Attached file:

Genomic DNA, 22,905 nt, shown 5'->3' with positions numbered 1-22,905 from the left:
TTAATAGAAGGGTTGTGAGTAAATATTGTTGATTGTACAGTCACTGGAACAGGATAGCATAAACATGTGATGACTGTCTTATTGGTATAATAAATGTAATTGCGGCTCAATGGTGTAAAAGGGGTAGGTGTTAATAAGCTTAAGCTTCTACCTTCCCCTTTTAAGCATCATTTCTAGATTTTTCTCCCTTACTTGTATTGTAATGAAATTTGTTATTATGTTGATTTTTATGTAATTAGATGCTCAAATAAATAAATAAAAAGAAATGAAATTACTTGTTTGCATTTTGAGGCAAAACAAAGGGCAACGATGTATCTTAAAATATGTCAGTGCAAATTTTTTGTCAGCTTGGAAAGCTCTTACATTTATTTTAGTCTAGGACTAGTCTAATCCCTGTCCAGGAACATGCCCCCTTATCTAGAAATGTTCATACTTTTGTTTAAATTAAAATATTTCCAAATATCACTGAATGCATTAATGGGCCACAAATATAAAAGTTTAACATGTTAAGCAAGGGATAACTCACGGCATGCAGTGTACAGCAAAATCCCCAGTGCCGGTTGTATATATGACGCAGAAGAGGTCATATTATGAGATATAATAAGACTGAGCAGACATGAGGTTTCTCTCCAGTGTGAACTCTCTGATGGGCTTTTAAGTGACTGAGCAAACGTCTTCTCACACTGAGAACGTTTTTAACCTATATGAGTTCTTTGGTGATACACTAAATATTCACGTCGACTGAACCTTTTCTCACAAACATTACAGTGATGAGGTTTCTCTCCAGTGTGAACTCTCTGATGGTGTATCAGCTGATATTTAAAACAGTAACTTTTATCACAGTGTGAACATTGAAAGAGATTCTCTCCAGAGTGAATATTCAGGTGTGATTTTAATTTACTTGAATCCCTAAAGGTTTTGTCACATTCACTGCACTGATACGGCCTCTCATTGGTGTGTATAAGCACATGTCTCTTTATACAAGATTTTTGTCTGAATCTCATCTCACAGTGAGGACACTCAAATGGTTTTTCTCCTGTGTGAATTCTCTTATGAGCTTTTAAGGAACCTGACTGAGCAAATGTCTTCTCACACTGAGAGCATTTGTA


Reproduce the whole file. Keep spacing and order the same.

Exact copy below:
Genomic DNA, 22,905 nt, shown 5'->3' with positions numbered 1-22,905 from the left:
TTAATAGAAGGGTTGTGAGTAAATATTGTTGATTGTACAGTCACTGGAACAGGATAGCATAAACATGTGATGACTGTCTTATTGGTATAATAAATGTAATTGCGGCTCAATGGTGTAAAAGGGGTAGGTGTTAATAAGCTTAAGCTTCTACCTTCCCCTTTTAAGCATCATTTCTAGATTTTTCTCCCTTACTTGTATTGTAATGAAATTTGTTATTATGTTGATTTTTATGTAATTAGATGCTCAAATAAATAAATAAAAAGAAATGAAATTACTTGTTTGCATTTTGAGGCAAAACAAAGGGCAACGATGTATCTTAAAATATGTCAGTGCAAATTTTTTGTCAGCTTGGAAAGCTCTTACATTTATTTTAGTCTAGGACTAGTCTAATCCCTGTCCAGGAACATGCCCCCTTATCTAGAAATGTTCATACTTTTGTTTAAATTAAAATATTTCCAAATATCACTGAATGCATTAATGGGCCACAAATATAAAAGTTTAACATGTTAAGCAAGGGATAACTCACGGCATGCAGTGTACAGCAAAATCCCCAGTGCCGGTTGTATATATGACGCAGAAGAGGTCATATTATGAGATATAATAAGACTGAGCAGACATGAGGTTTCTCTCCAGTGTGAACTCTCTGATGGGCTTTTAAGTGACTGAGCAAACGTCTTCTCACACTGAGAACGTTTTTAACCTATATGAGTTCTTTGGTGATACACTAAATATTCACGTCGACTGAACCTTTTCTCACAAACATTACAGTGATGAGGTTTCTCTCCAGTGTGAACTCTCTGATGGTGTATCAGCTGATATTTAAAACAGTAACTTTTATCACAGTGTGAACATTGAAAGAGATTCTCTCCAGAGTGAATATTCAGGTGTGATTTTAATTTACTTGAATCCCTAAAGGTTTTGTCACATTCACTGCACTGATACGGCCTCTCATTGGTGTGTATAAGCACATGTCTCTTTATACAAGATTTTTGTCTGAATCTCATCTCACAGTGAGGACACTCAAATGGTTTTTCTCCTGTGTGAATTCTCTTATGAGCTTTTAAGGAACCTGACTGAGCAAATGTCTTCTCACACTGAGAGCATTTGTA